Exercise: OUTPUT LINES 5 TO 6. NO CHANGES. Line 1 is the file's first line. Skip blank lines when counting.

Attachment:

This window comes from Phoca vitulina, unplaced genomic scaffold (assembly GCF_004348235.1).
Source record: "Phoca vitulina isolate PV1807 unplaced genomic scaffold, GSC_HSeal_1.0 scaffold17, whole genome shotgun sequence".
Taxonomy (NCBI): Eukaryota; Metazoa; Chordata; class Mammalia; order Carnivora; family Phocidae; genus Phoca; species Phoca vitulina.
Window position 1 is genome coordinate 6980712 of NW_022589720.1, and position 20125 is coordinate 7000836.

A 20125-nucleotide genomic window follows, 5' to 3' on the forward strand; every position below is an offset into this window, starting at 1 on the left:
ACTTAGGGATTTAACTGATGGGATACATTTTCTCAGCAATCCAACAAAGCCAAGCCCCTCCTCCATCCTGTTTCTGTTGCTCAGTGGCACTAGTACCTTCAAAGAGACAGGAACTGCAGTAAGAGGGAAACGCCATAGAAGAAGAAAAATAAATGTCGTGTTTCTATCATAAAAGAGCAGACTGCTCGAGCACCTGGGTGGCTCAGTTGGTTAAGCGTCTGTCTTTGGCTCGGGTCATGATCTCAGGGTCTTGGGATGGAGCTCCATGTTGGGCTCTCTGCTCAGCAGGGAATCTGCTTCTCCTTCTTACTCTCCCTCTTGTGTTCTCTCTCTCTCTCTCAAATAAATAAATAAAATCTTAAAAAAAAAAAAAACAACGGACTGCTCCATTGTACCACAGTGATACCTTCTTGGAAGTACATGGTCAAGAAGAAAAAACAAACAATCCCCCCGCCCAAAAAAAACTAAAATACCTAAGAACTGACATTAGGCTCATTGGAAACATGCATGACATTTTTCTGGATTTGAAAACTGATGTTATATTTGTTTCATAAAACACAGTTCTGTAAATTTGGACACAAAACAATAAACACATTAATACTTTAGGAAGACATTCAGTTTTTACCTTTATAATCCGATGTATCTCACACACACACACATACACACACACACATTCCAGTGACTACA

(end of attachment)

A 20125-nucleotide genomic window follows, 5' to 3' on the forward strand; every position below is an offset into this window, starting at 1 on the left:
ACTTAGGGATTTAACTGATGGGATACATTTTCTCAGCAATCCAACAAAGCCAAGCCCCTCCTCCATCCTGTTTCTGTTGCTCAGTGGCACTAGTACCTTCAAAGAGACAGGAACTGCAGTAAGAGGGAAACGCCATAGAAGAAGAAAAATAAATGTCGTGTTTCTATCATAAAAGAGCAGACTGCTCGAGCACCTGGGTGGCTCAGTTGGTTAAGCGTCTGTCTTTGGCTCGGGTCATGATCTCAGGGTCTTGGGATGGAGCTCCATGTTGGGCTCTCTGCTCAGCAGGGAATCTGCTTCTCCTTCTTACTCTCCCTCTTGTGTTCTCTCTCTCTCTCTCAAATAAATAAATAAAATCTTAAAAAAAAAAAAAACAACGGACTGCTCCATTGTACCACAGTGATACCTTCTTGGAAGTACATGGTCAAGAAGAAAAAACAAACAATCCCCCCGCCCAAAAAAAACTAAAATACCTAAGAACTGACATTAGGCTCATTGGAAACATGCATGACATTTTTCTGGATTTGAAAACTGATGTTATATTTGTTTCATAAAACACAGTTCTGTAAATTTGGACACAAAACAATAAACACATTAATACTTTAGGAAGACATTCAGTTTTTACCTTTATAATCCGATGTATCTCACACACACACACATACACACACACACATTCCAGTGACTACA